…it’s just an extension of an existing one. Honest, guv.
I finally had a go with the spindle and roving I bought last October. First attempt at a single, with some grey suffolk, was all over the shop – I definitely should have done more reading before I started spinning (as opposed to during it). Still, it looked like something you might be able to call string, even if ‘yarn’ seemed a bit generous.
Please bear in mind that the outside of this toilet roll of wool was the first bit to be spun (and be gentle with it).
Second single was with Welsh Black – this was a fair bit softer and straighter than the suffolk, and I found it much easier.
The extra practise was obviously helping, as was the extra bit of reading I’d done (still probably really not enough), as I found the spindle filled up, but I’d still got a fair bit of roving left. Relatively proud of my newfound skills (including not dropping the spindle every five minutes, and discovering that what I thought was cheating is in fact a perfectly valid thing called ‘park and draft’), and relatively proud of these fellas –
– I thought I’d use up that last bit of roving. I’ve joined a couple of groups on ravelry (the spindlers group, and one for beginning spinners), and feeling brave, thought I’d have a go at something thin – partly to see if I had more luck with that….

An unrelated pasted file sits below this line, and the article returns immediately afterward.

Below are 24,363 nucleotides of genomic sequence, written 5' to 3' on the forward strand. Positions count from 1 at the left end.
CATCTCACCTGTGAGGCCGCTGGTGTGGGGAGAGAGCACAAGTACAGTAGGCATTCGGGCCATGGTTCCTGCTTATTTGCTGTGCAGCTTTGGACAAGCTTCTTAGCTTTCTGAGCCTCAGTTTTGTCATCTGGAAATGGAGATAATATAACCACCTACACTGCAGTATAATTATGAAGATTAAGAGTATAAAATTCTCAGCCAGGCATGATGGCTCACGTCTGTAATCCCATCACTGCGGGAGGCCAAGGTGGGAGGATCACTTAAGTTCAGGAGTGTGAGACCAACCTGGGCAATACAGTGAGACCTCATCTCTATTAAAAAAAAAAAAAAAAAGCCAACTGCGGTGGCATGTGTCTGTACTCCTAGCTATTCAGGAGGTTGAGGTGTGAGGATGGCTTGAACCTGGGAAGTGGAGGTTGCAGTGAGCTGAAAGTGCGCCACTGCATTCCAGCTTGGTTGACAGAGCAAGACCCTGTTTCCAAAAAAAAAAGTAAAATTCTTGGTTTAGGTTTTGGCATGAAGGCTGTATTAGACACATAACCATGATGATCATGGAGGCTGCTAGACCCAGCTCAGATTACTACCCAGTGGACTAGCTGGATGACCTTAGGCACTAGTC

I’m fairly heartened by this – I do feel like I’ve got more of a clue now, and I do think I’ll try and spin the other roving (100g apiece of Bluefaced Leicester and Manx Loghtan) at a fine weight.
I’ve since plied the first two singles, in the hope that my multitudinous sins will be covered, and it becomes useful – it’s come up looking like a chunky wool, and there’s 39 yards of it, or thereabouts – and skeined and washed the resulting yarn, and the thin single (24 yds – not sure what use that is, to be honest), both of which are now hanging up in the bathroom drying. Skein photos later… or probably tomorrow, if my previous efforts at drying wool during a damp Glaswegian summer are anything to go by.